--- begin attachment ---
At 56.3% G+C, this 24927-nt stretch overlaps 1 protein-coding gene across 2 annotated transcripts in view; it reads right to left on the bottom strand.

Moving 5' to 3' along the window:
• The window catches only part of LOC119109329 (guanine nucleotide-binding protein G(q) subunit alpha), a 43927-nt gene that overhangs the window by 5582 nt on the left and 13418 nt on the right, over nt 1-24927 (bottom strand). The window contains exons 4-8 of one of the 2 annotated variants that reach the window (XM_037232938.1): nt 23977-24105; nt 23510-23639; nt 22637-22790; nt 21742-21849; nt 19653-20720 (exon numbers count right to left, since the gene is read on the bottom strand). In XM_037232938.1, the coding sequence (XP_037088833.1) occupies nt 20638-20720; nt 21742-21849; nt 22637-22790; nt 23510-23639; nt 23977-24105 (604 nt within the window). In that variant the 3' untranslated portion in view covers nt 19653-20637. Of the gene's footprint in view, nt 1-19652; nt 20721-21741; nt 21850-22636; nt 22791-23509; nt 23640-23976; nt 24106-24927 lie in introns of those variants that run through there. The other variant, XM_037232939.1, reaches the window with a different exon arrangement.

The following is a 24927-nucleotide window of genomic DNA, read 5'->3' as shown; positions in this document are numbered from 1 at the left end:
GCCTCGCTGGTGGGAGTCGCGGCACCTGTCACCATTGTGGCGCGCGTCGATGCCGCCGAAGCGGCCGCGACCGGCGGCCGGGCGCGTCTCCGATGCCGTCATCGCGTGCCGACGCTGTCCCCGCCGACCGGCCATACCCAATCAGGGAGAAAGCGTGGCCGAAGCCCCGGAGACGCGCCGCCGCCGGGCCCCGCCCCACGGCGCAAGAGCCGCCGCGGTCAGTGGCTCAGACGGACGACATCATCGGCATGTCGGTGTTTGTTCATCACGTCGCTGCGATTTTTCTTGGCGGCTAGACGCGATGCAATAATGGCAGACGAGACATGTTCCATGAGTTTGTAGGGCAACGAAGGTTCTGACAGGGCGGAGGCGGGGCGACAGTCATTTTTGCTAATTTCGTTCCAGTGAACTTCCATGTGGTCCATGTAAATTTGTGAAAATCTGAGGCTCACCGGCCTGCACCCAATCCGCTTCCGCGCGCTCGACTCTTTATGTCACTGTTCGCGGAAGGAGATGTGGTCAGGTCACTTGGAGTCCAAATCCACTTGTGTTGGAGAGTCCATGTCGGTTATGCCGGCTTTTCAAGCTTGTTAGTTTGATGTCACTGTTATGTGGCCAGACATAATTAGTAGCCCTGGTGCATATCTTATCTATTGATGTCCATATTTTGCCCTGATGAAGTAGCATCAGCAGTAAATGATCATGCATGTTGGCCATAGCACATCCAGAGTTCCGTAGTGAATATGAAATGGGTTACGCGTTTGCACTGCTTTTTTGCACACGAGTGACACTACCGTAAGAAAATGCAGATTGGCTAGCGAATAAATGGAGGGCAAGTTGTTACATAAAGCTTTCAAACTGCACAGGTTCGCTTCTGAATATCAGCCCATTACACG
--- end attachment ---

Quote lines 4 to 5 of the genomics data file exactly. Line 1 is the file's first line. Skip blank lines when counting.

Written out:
The following is a 24927-nucleotide window of genomic DNA, read 5'->3' as shown; positions in this document are numbered from 1 at the left end:
GCCTCGCTGGTGGGAGTCGCGGCACCTGTCACCATTGTGGCGCGCGTCGATGCCGCCGAAGCGGCCGCGACCGGCGGCCGGGCGCGTCTCCGATGCCGTCATCGCGTGCCGACGCTGTCCCCGCCGACCGGCCATACCCAATCAGGGAGAAAGCGTGGCCGAAGCCCCGGAGACGCGCCGCCGCCGGGCCCCGCCCCACGGCGCAAGAGCCGCCGCGGTCAGTGGCTCAGACGGACGACATCATCGGCATGTCGGTGTTTGTTCATCACGTCGCTGCGATTTTTCTTGGCGGCTAGACGCGATGCAATAATGGCAGACGAGACATGTTCCATGAGTTTGTAGGGCAACGAAGGTTCTGACAGGGCGGAGGCGGGGCGACAGTCATTTTTGCTAATTTCGTTCCAGTGAACTTCCATGTGGTCCATGTAAATTTGTGAAAATCTGAGGCTCACCGGCCTGCACCCAATCCGCTTCCGCGCGCTCGACTCTTTATGTCACTGTTCGCGGAAGGAGATGTGGTCAGGTCACTTGGAGTCCAAATCCACTTGTGTTGGAGAGTCCATGTCGGTTATGCCGGCTTTTCAAGCTTGTTAGTTTGATGTCACTGTTATGTGGCCAGACATAATTAGTAGCCCTGGTGCATATCTTATCTATTGATGTCCATATTTTGCCCTGATGAAGTAGCATCAGCAGTAAATGATCATGCATGTTGGCCATAGCACATCCAGAGTTCCGTAGTGAATATGAAATGGGTTACGCGTTTGCACTGCTTTTTTGCACACGAGTGACACTACCGTAAGAAAATGCAGATTGGCTAGCGAATAAATGGAGGGCAAGTTGTTACATAAAGCTTTCAAACTGCACAGGTTCGCTTCTGAATATCAGCCCATTACACG